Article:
If you enjoy DIY, and you’re good at it, starting a property development business can be an attractive prospect. While the property market has been through an unsettling period things are now looking up. Property developers and property prices are forecast to rise year on year moving forward.
How to get started
Many people are setting up a development company while also working full time for an organisation. This can mean that you have a steady income while work is being completed, but it will also probably mean that things don’t move along as quickly as they otherwise might. Whether you choose to set up full time or you’re doing it in the evenings you’ll need to work what is the best structure for setting up a property company. You could work as a sole trader, go into a business partnership or set up as a limited company. A limited company set up allows you to limit your own financial liability, benefit from tax advantages, claim your tools and equipment through the company and pay yourself a lower wage, supplemented by dividend payments.
- Choosing a name for your company.
- Working out the type of property you wish to develop.
- Researching the competition.
- Deciding if you have the right skills and who you can call on for other work.
- Writing a business plan.
- Working out where your start up capital will come from.
- Registering your limited company.
As a property developer there is no requirement for a licence. However, once you come to letting your property, for instance if the property will be let as shared accommodation to more than one household (it’s a three storey house with shared kitchen facilities and two families living in it), you will need to apply for a House in Multiple Occupation Licence. You can find out more about licences you may need from the Government Licence Finder.
The legislation and regulations you’ll need to comply with will vary depending on the type of property you’re working on and the extent of the renovations you’re doing. You can check these with your local council.
With older properties you’ll need to consider the possibility of asbestos, a group of fibrous silicate minerals considered highly dangerous, being present. It’s important that you understand your obligations here and how to dispose of it safely.
You’ll also have responsibilities for health and safety and you’ll have duties as a client under the Construction (Design and Management) Regulations 2007 (CDM 2007).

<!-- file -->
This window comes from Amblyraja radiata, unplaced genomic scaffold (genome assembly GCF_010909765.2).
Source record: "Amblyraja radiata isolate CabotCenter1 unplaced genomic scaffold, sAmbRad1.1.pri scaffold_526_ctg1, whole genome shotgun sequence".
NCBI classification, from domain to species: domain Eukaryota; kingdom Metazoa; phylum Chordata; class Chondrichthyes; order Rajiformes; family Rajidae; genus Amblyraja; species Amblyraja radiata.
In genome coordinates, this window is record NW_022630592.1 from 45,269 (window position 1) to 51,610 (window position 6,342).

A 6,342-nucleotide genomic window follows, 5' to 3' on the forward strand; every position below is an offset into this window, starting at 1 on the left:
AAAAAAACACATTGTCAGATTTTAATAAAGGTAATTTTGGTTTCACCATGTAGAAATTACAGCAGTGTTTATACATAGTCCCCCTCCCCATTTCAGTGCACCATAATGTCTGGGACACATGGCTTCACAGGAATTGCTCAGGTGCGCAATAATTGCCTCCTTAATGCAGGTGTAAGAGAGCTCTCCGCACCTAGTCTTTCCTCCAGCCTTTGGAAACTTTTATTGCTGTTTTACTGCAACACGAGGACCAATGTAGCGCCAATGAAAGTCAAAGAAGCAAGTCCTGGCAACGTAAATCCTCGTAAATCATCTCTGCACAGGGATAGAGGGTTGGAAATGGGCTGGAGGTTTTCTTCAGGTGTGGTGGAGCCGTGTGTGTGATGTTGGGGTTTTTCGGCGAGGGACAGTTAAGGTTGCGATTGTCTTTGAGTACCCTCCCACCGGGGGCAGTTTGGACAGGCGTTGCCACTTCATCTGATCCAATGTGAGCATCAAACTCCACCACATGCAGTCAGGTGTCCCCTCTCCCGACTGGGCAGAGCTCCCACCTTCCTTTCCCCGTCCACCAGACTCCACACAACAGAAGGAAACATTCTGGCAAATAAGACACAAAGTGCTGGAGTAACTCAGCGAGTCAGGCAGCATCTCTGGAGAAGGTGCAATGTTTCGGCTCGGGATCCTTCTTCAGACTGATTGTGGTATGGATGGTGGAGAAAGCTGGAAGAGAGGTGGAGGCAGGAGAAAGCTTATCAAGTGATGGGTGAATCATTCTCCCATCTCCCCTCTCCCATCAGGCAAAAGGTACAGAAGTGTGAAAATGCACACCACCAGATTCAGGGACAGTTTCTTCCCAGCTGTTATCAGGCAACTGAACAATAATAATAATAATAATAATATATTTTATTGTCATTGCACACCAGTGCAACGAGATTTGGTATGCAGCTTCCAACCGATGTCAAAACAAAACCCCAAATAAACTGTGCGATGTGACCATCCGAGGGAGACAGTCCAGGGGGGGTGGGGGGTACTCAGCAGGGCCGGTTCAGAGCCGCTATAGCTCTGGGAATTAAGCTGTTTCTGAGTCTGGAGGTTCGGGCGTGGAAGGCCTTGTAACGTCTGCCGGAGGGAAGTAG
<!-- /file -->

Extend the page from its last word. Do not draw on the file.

As a business your portable electrical equipment, such as your drills, saws and sanders, will also be subject to Portable Appliance Testing (PAT) by an electrician every two years.
If you employ people you’ll also be obliged to comply with Health and Safety legislation from the Health and Safety Executive (HSE) and you’ll need to take out employer’s liability insurance too.
You may also need public liability insurance and professional indemnity insurance. Some insurers have specific policies designed with property developers in mind, which may provide you with a more cost effective insurance package.
Unless you’re planning on carrying out all works yourself you won’t need any professional qualifications for starting a property development business and learning on the job is normally your best form of training. However, if you plan to carry out specific activities, such as electrical work, it’s better to employ a professional.
If you’re starting a property development business, you’ll need a large amount of upfront capital to start out in property development, in effect paying for the property you’re developing in advance of starting work.
These will vary greatly depending on the location of your chosen property and your planned renovations. If you’re planning to carry out a lot of the work yourself you’ll need to have the tools to do this, while if you’re planning on employing professionals to do certain jobs you can expect them to provide their own tools and equipment. You will however need to have the capital to pay them for their work.
You’ll also need to consider that you may not realise the return on your investment immediately. It could be several months before your property is sold or let, even after your renovations have been finished.
Your business costs may include:
- Purchase of property to renovate.
- Fixtures and fittings for that property.
- Changes or installation of utilities and services.
- A secure and reliable business vehicle.
- Tools and equipment for your work.
- Contractors’ costs.
- The costs of employing staff.
- Solicitors fees.
- Stamp duty and land search.
Starting a property development business as a limited company
When setting up a property company as a limited company you’ll need to register with Companies House. To save on time and money you can choose to do this through a formations agent. At The Formations Company our specially negotiated rates mean the process can cost even less than the price of your Companies House registration and your formation can take as little as 24 working hours to complete.
Not ready to register as a business yet? Check out our handy company formation guides for step-by-step advice before you take the plunge.